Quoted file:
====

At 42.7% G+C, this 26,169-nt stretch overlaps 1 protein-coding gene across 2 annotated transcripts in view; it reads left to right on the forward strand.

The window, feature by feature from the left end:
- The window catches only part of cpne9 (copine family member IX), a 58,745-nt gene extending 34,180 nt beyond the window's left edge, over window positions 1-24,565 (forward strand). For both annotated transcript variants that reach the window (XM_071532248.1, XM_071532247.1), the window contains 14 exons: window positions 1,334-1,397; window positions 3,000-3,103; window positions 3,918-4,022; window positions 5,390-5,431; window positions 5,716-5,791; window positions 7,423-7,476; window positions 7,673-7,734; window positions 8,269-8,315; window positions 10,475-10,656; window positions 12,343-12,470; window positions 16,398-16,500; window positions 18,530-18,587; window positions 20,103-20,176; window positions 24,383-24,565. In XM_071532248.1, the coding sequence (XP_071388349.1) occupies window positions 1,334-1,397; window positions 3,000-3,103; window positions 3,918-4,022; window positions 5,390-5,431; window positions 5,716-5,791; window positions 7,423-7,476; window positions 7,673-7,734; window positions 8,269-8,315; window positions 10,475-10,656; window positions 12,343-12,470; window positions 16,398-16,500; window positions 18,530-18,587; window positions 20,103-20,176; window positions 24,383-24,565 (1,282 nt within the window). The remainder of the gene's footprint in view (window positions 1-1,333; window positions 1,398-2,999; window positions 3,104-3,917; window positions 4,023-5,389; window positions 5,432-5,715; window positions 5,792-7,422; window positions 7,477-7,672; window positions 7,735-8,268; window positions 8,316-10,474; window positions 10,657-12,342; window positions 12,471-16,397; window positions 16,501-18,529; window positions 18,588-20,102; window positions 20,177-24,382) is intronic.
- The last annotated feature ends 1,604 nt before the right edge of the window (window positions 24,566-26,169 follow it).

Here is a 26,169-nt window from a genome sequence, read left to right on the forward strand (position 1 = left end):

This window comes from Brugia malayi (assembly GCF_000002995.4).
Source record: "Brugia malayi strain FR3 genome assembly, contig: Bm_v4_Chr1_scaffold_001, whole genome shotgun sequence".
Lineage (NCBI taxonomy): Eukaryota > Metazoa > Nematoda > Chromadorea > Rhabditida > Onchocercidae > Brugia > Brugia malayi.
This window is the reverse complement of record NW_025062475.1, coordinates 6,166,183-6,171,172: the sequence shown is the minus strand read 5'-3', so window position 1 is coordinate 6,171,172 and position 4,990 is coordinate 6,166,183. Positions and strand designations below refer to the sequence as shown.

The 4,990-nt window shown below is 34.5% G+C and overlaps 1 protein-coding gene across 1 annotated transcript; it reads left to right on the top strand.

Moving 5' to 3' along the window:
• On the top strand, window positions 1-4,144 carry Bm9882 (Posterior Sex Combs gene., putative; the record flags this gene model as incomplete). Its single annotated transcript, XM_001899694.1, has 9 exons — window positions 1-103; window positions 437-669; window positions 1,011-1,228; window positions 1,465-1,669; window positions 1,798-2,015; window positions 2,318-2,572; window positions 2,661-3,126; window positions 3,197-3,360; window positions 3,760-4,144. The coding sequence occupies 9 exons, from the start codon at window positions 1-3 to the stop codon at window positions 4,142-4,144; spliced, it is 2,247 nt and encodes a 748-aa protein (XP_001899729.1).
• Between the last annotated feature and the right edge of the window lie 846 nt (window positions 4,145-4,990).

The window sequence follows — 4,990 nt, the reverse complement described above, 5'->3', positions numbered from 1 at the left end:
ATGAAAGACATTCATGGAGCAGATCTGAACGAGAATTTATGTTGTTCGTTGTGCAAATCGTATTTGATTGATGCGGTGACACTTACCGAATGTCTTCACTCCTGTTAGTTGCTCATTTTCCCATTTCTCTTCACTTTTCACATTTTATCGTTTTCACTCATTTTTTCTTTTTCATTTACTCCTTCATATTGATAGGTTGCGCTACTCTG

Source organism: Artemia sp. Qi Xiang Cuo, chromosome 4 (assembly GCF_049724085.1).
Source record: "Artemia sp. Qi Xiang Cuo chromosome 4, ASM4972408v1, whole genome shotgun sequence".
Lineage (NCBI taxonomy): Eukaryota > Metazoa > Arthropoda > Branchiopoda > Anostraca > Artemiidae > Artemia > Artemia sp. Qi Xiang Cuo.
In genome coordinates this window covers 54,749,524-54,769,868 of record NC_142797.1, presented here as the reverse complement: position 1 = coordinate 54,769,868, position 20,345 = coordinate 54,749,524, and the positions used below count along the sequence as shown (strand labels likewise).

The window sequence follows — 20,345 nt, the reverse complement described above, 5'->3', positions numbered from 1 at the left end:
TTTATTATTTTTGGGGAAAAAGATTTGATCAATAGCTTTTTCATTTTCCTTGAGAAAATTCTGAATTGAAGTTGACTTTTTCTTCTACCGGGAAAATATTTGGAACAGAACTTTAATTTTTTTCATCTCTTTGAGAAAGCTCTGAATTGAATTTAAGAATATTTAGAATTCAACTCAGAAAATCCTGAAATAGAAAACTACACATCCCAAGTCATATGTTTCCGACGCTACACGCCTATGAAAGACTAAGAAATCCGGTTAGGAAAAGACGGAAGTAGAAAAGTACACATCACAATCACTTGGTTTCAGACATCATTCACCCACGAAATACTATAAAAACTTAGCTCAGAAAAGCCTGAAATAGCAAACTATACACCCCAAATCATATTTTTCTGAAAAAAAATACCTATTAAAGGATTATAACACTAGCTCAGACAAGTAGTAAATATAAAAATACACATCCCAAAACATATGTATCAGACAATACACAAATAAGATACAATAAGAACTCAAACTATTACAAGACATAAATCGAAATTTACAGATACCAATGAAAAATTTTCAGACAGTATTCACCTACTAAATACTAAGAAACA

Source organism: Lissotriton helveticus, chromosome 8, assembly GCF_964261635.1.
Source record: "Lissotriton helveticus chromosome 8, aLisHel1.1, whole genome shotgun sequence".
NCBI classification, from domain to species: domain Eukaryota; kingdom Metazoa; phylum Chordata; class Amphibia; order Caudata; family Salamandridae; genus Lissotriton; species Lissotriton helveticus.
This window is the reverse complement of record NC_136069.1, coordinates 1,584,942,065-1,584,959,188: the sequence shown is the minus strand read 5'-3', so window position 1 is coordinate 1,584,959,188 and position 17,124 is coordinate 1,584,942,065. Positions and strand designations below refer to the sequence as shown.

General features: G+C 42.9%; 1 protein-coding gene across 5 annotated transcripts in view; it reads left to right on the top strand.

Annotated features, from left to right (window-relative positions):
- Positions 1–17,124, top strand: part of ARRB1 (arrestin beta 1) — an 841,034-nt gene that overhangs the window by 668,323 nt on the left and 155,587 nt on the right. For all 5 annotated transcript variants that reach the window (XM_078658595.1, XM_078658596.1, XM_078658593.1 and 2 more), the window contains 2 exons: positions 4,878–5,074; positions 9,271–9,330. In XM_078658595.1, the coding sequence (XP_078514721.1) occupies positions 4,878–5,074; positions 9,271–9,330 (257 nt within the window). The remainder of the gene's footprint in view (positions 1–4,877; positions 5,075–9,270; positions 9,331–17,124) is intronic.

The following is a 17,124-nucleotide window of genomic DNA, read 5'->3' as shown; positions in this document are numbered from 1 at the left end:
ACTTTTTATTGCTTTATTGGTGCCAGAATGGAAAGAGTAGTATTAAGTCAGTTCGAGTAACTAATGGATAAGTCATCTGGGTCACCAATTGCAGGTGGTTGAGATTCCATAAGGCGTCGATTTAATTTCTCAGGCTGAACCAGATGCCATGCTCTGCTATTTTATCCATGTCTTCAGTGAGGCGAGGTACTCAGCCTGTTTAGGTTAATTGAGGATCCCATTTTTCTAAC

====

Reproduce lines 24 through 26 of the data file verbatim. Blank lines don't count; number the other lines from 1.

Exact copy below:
NCBI classification, from domain to species: domain Eukaryota; kingdom Metazoa; phylum Chordata; class Amphibia; order Caudata; family Salamandridae; genus Lissotriton; species Lissotriton helveticus.
This window is the reverse complement of record NC_136069.1, coordinates 1,584,942,065-1,584,959,188: the sequence shown is the minus strand read 5'-3', so window position 1 is coordinate 1,584,959,188 and position 17,124 is coordinate 1,584,942,065. Positions and strand designations below refer to the sequence as shown.

General features: G+C 42.9%; 1 protein-coding gene across 5 annotated transcripts in view; it reads left to right on the top strand.